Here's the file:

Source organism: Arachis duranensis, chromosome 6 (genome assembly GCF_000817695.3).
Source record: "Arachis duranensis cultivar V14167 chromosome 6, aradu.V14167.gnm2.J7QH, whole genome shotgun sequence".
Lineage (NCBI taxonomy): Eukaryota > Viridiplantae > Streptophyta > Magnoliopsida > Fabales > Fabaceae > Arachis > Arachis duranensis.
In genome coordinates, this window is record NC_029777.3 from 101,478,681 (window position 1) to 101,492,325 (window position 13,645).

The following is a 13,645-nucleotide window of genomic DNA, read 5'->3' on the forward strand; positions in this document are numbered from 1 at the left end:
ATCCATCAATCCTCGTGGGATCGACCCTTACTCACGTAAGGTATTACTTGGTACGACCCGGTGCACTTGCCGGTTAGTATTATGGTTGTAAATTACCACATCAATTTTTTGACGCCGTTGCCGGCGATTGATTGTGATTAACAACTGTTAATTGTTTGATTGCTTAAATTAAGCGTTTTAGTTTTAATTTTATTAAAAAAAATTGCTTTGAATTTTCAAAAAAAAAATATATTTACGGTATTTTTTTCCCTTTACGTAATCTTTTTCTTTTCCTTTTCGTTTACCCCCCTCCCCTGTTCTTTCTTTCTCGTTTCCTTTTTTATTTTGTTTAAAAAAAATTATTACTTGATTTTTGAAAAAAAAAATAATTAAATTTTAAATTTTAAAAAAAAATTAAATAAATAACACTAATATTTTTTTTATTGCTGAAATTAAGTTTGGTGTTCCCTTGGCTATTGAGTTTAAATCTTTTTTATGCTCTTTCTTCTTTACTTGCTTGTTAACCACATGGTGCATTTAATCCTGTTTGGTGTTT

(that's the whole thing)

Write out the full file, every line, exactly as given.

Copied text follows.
Source organism: Arachis duranensis, chromosome 6 (genome assembly GCF_000817695.3).
Source record: "Arachis duranensis cultivar V14167 chromosome 6, aradu.V14167.gnm2.J7QH, whole genome shotgun sequence".
Lineage (NCBI taxonomy): Eukaryota > Viridiplantae > Streptophyta > Magnoliopsida > Fabales > Fabaceae > Arachis > Arachis duranensis.
In genome coordinates, this window is record NC_029777.3 from 101,478,681 (window position 1) to 101,492,325 (window position 13,645).

The following is a 13,645-nucleotide window of genomic DNA, read 5'->3' on the forward strand; positions in this document are numbered from 1 at the left end:
ATCCATCAATCCTCGTGGGATCGACCCTTACTCACGTAAGGTATTACTTGGTACGACCCGGTGCACTTGCCGGTTAGTATTATGGTTGTAAATTACCACATCAATTTTTTGACGCCGTTGCCGGCGATTGATTGTGATTAACAACTGTTAATTGTTTGATTGCTTAAATTAAGCGTTTTAGTTTTAATTTTATTAAAAAAAATTGCTTTGAATTTTCAAAAAAAAAATATATTTACGGTATTTTTTTCCCTTTACGTAATCTTTTTCTTTTCCTTTTCGTTTACCCCCCTCCCCTGTTCTTTCTTTCTCGTTTCCTTTTTTATTTTGTTTAAAAAAAATTATTACTTGATTTTTGAAAAAAAAAATAATTAAATTTTAAATTTTAAAAAAAAATTAAATAAATAACACTAATATTTTTTTTATTGCTGAAATTAAGTTTGGTGTTCCCTTGGCTATTGAGTTTAAATCTTTTTTATGCTCTTTCTTCTTTACTTGCTTGTTAACCACATGGTGCATTTAATCCTGTTTGGTGTTT